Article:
It wasn't long before the arch was spotted, a tangerine outcropping standing clear against the rest, and we turned the vehicle off road.  This is what I love about jaunts into the Saudi desert - you can go anywhere.  The easiest track seemed to be down in a wadi as the rocks littering the embankments were sharp and large enough to do damage to the vehicle if one wasn't careful.  As we had failed, yet again, to tell anyone exactly where we were going, having a breakdown was a situation we would rather avoid.

Keeping the arch in our sights we stuck to the wadi until the sand started looking a little damp.  Damp sand in wadi's make me nervous, so it was time to exit the wadi.  A track was visible among sharp rocks on the wadi edge making it's way toward higher ground.  The well worn trail it joined led us straight to the base of the The Arch.  Hubster was impressed.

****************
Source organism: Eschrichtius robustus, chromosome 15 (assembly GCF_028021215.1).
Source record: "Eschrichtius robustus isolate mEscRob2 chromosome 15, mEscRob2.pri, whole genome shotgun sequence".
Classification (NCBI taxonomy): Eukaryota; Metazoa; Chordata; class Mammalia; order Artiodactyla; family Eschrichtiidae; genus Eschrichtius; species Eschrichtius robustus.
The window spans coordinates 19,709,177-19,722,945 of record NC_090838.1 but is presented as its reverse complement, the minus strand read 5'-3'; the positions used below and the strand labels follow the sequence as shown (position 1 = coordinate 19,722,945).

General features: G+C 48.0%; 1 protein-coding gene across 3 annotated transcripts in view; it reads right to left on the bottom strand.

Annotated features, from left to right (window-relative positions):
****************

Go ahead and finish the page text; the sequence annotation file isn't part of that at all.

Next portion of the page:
The afternoon was ticking on so we grabbed our gear and walked in search of a route that would take us to the top of the hill.  Part way up we came across a track of sorts that someone has taken the time to construct, pouring sand and rubble between the hillside rocks, making the ascent easier than I initially thought it would be for someone whose fitness is, ummmm, waning.

The arch is not really an arch.  It's more of a circle.  (Hubster thought is was shaped like a Kiwi. I thought Australia).  It's also a circle that won't last forever as it is slowly but surely crumbling.  Its promontory position is exposed to butting desert winds, extremes of temperature and seasonal rains.  The activity more likely to expedite the collapse of this arch, however, is people attempting to break it down.  Hubster pointed out the evidence of chipping and hacking on the structure by previous two handed brain defunct animals who have been visiting.